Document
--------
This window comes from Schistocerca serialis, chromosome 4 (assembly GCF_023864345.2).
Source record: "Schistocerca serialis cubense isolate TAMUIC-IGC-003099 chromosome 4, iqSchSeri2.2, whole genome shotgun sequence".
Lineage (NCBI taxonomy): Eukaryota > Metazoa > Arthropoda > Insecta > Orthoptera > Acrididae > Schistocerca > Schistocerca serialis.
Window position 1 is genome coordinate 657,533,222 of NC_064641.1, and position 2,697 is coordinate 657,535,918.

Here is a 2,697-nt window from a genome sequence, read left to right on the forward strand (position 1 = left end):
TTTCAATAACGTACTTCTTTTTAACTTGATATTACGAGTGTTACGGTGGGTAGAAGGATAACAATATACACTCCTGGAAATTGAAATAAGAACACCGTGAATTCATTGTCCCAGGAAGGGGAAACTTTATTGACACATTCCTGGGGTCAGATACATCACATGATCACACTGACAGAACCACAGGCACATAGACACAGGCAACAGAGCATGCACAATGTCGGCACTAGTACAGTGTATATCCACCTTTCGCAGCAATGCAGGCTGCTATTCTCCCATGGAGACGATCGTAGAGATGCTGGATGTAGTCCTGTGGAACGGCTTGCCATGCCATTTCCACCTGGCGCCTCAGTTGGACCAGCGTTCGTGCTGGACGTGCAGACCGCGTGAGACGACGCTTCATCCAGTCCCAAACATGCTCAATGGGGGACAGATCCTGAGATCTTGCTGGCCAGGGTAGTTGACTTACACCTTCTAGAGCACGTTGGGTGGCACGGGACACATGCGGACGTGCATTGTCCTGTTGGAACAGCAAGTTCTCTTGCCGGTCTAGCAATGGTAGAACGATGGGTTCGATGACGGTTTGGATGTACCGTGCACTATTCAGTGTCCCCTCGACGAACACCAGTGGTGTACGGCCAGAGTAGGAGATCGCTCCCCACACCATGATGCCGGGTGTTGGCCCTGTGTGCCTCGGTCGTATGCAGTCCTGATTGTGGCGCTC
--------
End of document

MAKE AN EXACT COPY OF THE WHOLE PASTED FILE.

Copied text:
This window comes from Schistocerca serialis, chromosome 4 (assembly GCF_023864345.2).
Source record: "Schistocerca serialis cubense isolate TAMUIC-IGC-003099 chromosome 4, iqSchSeri2.2, whole genome shotgun sequence".
Lineage (NCBI taxonomy): Eukaryota > Metazoa > Arthropoda > Insecta > Orthoptera > Acrididae > Schistocerca > Schistocerca serialis.
Window position 1 is genome coordinate 657,533,222 of NC_064641.1, and position 2,697 is coordinate 657,535,918.

Here is a 2,697-nt window from a genome sequence, read left to right on the forward strand (position 1 = left end):
TTTCAATAACGTACTTCTTTTTAACTTGATATTACGAGTGTTACGGTGGGTAGAAGGATAACAATATACACTCCTGGAAATTGAAATAAGAACACCGTGAATTCATTGTCCCAGGAAGGGGAAACTTTATTGACACATTCCTGGGGTCAGATACATCACATGATCACACTGACAGAACCACAGGCACATAGACACAGGCAACAGAGCATGCACAATGTCGGCACTAGTACAGTGTATATCCACCTTTCGCAGCAATGCAGGCTGCTATTCTCCCATGGAGACGATCGTAGAGATGCTGGATGTAGTCCTGTGGAACGGCTTGCCATGCCATTTCCACCTGGCGCCTCAGTTGGACCAGCGTTCGTGCTGGACGTGCAGACCGCGTGAGACGACGCTTCATCCAGTCCCAAACATGCTCAATGGGGGACAGATCCTGAGATCTTGCTGGCCAGGGTAGTTGACTTACACCTTCTAGAGCACGTTGGGTGGCACGGGACACATGCGGACGTGCATTGTCCTGTTGGAACAGCAAGTTCTCTTGCCGGTCTAGCAATGGTAGAACGATGGGTTCGATGACGGTTTGGATGTACCGTGCACTATTCAGTGTCCCCTCGACGAACACCAGTGGTGTACGGCCAGAGTAGGAGATCGCTCCCCACACCATGATGCCGGGTGTTGGCCCTGTGTGCCTCGGTCGTATGCAGTCCTGATTGTGGCGCTC